November 10, 2015
China’s civil society is currently shaped by two contradictory trends. On the one hand, the Chinese government is increasing restrictions, visible in the arrests of human rights activists or in the new law on national security. On the other hand, state actors actively encourage some parts of civil society, especially the ones that provide social services or contribute to economic growth.
Against this backdrop, MERICS held a workshop to identify and discuss informal spaces in which societal actors are able to pursue collective goals. Under the headline of 'social self-organisation', presenters provided three perspectives on collective action. Sabine Mokry introduced Simon Lang’s work on labor protestors, Chang Zheng examined platforms for start-up entrepreneurs and Phil Entwistle presented insights into urban Protestant communities. While these groups differ significantly from each other, all of them have seen rapid growth.
In order to make the three cases comparable, the presenters developed a framework connecting the space available to a group for social self-organisation, specifically their internal factors and goals, with the impact they have on the party-state, the economy and society, and the party-state and society’s response towards them. The presenters concluded by analyzing factors which expand or shrink spaces for social self organisation, an economic slowdown and pressure by local governments for protesting laborers, policy support and better job opportunities elsewhere for start-up platforms and loosened religious restrictions and politicization of church for urban protestant communities.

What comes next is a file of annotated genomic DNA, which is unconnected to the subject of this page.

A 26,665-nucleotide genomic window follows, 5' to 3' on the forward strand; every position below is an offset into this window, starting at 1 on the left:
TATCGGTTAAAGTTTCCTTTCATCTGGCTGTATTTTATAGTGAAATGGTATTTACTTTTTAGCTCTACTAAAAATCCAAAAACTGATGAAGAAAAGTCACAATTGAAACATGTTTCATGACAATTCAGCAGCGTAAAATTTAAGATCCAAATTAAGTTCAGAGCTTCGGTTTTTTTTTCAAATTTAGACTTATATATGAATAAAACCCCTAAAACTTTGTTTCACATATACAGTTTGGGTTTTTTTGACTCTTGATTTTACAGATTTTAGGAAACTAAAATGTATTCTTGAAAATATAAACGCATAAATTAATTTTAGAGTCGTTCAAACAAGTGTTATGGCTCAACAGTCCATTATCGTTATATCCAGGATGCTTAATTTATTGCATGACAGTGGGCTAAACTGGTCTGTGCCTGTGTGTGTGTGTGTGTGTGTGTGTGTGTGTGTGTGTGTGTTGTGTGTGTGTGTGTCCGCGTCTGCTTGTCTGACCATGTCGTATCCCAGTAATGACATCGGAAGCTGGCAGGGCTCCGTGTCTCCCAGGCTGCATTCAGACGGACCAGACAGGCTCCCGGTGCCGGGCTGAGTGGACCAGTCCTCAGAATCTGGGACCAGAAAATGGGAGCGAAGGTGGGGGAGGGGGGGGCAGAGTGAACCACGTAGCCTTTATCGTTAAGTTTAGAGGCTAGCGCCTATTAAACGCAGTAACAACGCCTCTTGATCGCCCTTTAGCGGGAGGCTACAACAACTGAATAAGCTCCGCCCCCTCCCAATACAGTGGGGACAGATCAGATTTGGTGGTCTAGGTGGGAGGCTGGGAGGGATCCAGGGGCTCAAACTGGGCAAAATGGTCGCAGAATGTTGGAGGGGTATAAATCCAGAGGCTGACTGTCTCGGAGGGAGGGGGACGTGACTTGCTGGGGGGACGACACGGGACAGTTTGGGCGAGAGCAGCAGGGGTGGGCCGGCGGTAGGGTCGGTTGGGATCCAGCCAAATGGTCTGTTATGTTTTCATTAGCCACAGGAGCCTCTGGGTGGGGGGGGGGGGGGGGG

The workshop brought together scholars, policy-makers, and representatives from civil society organizations. Many participants appreciated the presenters’ comparative approach and emphasized that usually people working on such different forms of collective action rarely speak to each other. Important issues that came up during the discussion were the definition of key terms such as formal and informal and the question of to what extent concepts such as the state/society dichotomy were applicable to the Chinese context. Participants discussed also what implications broader societal trends, such as widespread usage of social media and an increasing social and geographical mobility are having on social self-organization. In addition, they pointed out that the cases presented were largely drawn from first-tier cities, and argued that the situation might be different for groups operating further away from Beijing.